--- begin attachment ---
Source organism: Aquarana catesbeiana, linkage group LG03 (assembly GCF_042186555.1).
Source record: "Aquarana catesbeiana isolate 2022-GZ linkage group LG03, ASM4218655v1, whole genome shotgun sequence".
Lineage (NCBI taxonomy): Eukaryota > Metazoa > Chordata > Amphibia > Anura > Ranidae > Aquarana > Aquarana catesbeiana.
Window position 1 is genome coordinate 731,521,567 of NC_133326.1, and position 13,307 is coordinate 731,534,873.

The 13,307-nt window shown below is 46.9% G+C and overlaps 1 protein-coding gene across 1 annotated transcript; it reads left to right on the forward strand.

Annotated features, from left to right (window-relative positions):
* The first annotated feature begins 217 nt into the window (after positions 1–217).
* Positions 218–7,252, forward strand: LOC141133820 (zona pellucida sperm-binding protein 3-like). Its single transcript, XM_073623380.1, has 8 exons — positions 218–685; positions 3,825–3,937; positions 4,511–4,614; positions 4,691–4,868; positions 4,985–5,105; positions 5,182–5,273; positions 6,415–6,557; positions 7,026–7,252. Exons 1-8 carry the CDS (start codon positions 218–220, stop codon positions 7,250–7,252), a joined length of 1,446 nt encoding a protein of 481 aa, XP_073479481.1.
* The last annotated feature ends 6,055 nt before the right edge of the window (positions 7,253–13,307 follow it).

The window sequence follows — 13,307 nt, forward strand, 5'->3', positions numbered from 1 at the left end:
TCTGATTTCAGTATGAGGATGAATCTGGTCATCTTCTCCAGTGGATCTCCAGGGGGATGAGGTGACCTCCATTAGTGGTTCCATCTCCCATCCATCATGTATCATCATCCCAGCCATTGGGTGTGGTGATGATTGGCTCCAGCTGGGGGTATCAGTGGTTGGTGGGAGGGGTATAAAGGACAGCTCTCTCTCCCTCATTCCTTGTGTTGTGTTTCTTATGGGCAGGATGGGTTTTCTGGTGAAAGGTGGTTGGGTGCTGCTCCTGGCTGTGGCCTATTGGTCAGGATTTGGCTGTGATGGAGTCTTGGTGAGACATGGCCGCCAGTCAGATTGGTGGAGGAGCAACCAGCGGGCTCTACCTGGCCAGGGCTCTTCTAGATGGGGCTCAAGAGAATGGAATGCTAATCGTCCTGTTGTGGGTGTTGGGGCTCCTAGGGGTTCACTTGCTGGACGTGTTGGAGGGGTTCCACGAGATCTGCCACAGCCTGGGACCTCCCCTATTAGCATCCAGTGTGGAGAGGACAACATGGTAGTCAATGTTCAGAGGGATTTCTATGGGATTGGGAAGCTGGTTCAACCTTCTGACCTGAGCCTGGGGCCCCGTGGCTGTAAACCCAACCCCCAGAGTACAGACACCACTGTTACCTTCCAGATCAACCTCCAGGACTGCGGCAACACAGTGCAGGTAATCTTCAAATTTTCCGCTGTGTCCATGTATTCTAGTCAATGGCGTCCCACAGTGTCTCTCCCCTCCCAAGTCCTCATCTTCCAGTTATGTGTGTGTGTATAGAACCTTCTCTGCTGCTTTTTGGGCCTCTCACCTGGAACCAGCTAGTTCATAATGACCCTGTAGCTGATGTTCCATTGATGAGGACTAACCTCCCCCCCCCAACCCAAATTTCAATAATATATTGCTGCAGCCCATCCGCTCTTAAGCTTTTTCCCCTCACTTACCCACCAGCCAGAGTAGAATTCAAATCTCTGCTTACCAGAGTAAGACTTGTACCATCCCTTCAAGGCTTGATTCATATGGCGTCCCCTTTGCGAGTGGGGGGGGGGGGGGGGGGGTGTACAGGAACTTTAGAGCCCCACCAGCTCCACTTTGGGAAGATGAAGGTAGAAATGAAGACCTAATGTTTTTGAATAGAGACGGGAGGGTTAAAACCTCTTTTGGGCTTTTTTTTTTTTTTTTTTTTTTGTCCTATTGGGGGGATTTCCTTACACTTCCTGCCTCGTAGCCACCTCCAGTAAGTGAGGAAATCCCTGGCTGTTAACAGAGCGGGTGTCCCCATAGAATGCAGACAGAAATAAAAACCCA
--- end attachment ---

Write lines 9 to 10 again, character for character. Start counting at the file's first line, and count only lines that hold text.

* The last annotated feature ends 6,055 nt before the right edge of the window (positions 7,253–13,307 follow it).

The window sequence follows — 13,307 nt, forward strand, 5'->3', positions numbered from 1 at the left end: